I often spend time thinking about how best to recall information. In an era where time is limited and the demand for knowledge sharing is high, optimizing information retrieval systems enable people to gain credibility and more concisely arrive at salient points in an argument.
When reviewing large swaths of information, I’d noticed that its best for me to boil down key points of various subjects on one page. Like many others, I find it difficult to memorize notes / concepts across multiple pages of work. I find what works best for me is drawing out a visualization of what I am trying to get across and constantly referring to that page when constructing / synthesizing arguments or presentations. I’d come across a very relevant piece of work by Allen Snyder on human memory.
The normal human mind operates largely on a high level of conceptual thinking, rather than concerning itself with myriad, low-level details…We are conscious of the whole and not the parts that make it up…It seems plausible that evolution could have honed our brains to work in this manner. For example, rather than obsessing over every little detail of a lion’s face, like the tint of each hair, our brain quickly surmises that –boom! – this is a predator and we need to react, fast. 
Humans excel in conceptual thinking deriving evolutionary advantages from quickly assessing reacting to new information rather than focusing on a myriad of detail. In our modern society quickly evolving from a capital intensive to knowledge intensive society, it becomes necessary for us to recall a high volume of information in a limited span of time. I’ve recently worked to optimizing all information I’ve collected, mined, and synthesized.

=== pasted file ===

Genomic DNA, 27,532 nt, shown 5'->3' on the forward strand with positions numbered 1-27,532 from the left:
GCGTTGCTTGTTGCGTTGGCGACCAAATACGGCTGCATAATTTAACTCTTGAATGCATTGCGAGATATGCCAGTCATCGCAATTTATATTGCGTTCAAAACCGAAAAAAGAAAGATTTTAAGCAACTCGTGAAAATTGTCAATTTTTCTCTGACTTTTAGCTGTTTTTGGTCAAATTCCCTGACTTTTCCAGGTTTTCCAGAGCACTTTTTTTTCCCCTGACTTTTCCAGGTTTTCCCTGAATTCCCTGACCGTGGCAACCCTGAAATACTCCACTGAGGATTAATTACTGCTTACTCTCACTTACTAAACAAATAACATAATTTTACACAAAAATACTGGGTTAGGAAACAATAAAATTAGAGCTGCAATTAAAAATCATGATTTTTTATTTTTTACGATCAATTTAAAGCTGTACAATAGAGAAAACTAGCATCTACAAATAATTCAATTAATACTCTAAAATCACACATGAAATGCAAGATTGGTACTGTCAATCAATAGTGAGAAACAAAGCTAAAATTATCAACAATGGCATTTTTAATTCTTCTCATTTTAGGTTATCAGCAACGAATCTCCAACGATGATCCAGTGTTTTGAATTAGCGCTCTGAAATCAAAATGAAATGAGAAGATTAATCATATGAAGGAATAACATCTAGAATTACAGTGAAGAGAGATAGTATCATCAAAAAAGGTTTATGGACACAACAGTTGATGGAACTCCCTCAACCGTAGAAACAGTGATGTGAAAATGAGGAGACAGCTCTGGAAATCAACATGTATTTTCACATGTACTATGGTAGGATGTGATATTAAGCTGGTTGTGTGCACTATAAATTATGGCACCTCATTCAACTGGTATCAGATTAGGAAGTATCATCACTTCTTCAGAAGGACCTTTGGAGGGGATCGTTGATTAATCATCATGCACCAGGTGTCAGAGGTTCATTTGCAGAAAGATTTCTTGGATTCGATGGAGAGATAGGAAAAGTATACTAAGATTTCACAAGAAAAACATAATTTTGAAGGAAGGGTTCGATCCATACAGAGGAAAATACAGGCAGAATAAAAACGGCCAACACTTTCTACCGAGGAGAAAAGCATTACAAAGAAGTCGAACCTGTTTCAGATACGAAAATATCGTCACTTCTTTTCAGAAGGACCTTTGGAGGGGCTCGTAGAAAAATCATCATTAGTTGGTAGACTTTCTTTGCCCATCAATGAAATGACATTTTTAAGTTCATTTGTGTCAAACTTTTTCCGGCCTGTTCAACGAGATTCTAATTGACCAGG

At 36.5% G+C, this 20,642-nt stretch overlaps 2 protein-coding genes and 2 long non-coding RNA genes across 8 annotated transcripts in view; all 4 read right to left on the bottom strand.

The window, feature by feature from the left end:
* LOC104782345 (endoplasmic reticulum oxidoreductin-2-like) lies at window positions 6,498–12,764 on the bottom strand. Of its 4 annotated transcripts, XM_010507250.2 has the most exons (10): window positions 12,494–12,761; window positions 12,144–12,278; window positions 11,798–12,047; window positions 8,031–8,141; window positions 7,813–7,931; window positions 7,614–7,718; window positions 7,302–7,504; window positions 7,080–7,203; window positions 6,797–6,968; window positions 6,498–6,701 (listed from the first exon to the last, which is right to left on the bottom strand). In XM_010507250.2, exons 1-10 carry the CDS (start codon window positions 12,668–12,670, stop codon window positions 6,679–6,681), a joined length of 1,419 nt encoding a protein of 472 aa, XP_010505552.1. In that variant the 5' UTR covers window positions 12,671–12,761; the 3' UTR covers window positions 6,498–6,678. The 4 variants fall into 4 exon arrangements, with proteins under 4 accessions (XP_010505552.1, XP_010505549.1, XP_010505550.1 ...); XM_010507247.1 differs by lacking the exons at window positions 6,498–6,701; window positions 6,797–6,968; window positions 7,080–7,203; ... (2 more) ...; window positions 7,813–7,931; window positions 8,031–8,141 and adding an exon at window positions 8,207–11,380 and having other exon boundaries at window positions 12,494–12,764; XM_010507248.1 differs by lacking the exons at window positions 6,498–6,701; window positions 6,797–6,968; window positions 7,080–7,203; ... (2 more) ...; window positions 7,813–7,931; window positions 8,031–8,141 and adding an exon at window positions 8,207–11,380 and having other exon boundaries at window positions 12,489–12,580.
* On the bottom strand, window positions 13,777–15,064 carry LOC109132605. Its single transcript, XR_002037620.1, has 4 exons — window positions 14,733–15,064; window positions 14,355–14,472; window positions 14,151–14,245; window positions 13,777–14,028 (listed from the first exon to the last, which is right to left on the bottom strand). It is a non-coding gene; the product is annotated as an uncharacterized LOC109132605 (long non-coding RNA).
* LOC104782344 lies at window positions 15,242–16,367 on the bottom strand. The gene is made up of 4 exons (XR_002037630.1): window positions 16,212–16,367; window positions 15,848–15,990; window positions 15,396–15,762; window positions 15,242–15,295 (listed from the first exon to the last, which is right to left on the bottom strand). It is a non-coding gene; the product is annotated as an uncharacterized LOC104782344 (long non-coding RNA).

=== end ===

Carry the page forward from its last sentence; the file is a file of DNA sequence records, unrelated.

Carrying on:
The Drawbacks of Blogs and Timelines
Most blogs are generally two-dimensional systems, and fail to capitalize upon a systems-based approach to connecting ideas; that is, fully capturing the relationship between and across various concepts.
Optimizing Information Retrieval
In developing connections between various concepts and ideas, I like to envision a three-dimensional field. This method reduces focus on a chronology based approach to information sharing and greater captures the relationship between breadth and depth in terms of time expenditure. It becomes easier to start off where one left off, and more easily visualize what where one has been and what else he / she needs to mine in research moving forward.
I’d recently come across a quote by Ray Dalio.
I believe that the biggest problem that humanity faces is an ego sensitivity to finding out whether one is right or wrong and identifying what one’s strengths and weaknesses are.
When I put together my first resume (in college), I was surprised by how difficult it was to fill out a full page of responsibilities and achievements I’d accrued over the last two years. I came across a similar sentiment when engaging in a similar exercise a few years later (when I’d entered the working world): I sat down, and sought to draft out a key tidbit of everything I knew. The next step, in the spirit of the Feynman method , was quickly jotting out the key points associated with each idea in an effort to teach a “layman” all that I knew. The exercise was surprisingly difficult, and I quickly recognized that despite having learned alot, it did not amount to much if I’d be unable to explain it to others.
At that point, I recognized the value in digitizing human knowledge – not all human knowledge, but rather, my human knowledge. I’d begun thinking of how best to sythesize and organize systems such that I could quickly visualize / map where I’d been, and to share with others what I do know, in an effort to better be able to connect with others in research inquiries moving forward.